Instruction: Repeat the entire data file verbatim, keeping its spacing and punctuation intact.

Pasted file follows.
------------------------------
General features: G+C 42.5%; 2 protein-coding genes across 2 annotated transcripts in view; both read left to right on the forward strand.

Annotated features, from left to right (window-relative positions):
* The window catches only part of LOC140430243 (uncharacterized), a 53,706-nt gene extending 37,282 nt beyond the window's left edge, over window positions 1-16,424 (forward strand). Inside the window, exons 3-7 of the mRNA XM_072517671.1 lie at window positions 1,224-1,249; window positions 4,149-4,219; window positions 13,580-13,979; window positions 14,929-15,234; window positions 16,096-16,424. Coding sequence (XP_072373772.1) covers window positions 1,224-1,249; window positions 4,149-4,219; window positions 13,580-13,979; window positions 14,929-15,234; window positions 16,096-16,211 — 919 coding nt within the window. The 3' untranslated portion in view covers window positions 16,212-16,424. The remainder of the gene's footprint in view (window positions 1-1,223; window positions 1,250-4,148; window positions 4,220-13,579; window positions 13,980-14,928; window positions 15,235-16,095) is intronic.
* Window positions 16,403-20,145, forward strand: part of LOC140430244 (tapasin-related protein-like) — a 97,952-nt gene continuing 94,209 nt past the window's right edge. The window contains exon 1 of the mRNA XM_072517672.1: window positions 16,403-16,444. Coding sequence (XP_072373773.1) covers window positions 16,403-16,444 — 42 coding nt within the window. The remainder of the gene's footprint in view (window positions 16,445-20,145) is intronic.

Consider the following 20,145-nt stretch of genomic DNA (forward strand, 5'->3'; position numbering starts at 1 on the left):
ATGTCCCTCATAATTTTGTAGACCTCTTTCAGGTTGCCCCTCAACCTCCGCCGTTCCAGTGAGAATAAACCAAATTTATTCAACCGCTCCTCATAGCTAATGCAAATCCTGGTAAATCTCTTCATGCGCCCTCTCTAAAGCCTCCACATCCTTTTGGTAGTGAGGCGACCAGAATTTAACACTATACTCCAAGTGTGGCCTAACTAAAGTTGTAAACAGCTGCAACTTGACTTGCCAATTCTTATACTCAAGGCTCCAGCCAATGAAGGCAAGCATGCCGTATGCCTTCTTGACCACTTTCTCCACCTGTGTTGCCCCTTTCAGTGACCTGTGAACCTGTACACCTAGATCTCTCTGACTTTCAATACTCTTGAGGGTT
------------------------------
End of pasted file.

General features: G+C 42.5%; 2 protein-coding genes across 2 annotated transcripts in view; both read left to right on the forward strand.

Annotated features, from left to right (window-relative positions):
* The window catches only part of LOC140430243 (uncharacterized), a 53,706-nt gene extending 37,282 nt beyond the window's left edge, over window positions 1-16,424 (forward strand). Inside the window, exons 3-7 of the mRNA XM_072517671.1 lie at window positions 1,224-1,249; window positions 4,149-4,219; window positions 13,580-13,979; window positions 14,929-15,234; window positions 16,096-16,424. Coding sequence (XP_072373772.1) covers window positions 1,224-1,249; window positions 4,149-4,219; window positions 13,580-13,979; window positions 14,929-15,234; window positions 16,096-16,211 — 919 coding nt within the window. The 3' untranslated portion in view covers window positions 16,212-16,424. The remainder of the gene's footprint in view (window positions 1-1,223; window positions 1,250-4,148; window positions 4,220-13,579; window positions 13,980-14,928; window positions 15,235-16,095) is intronic.
* Window positions 16,403-20,145, forward strand: part of LOC140430244 (tapasin-related protein-like) — a 97,952-nt gene continuing 94,209 nt past the window's right edge. The window contains exon 1 of the mRNA XM_072517672.1: window positions 16,403-16,444. Coding sequence (XP_072373773.1) covers window positions 16,403-16,444 — 42 coding nt within the window. The remainder of the gene's footprint in view (window positions 16,445-20,145) is intronic.

Consider the following 20,145-nt stretch of genomic DNA (forward strand, 5'->3'; position numbering starts at 1 on the left):
ATGTCCCTCATAATTTTGTAGACCTCTTTCAGGTTGCCCCTCAACCTCCGCCGTTCCAGTGAGAATAAACCAAATTTATTCAACCGCTCCTCATAGCTAATGCAAATCCTGGTAAATCTCTTCATGCGCCCTCTCTAAAGCCTCCACATCCTTTTGGTAGTGAGGCGACCAGAATTTAACACTATACTCCAAGTGTGGCCTAACTAAAGTTGTAAACAGCTGCAACTTGACTTGCCAATTCTTATACTCAAGGCTCCAGCCAATGAAGGCAAGCATGCCGTATGCCTTCTTGACCACTTTCTCCACCTGTGTTGCCCCTTTCAGTGACCTGTGAACCTGTACACCTAGATCTCTCTGACTTTCAATACTCTTGAGGGTT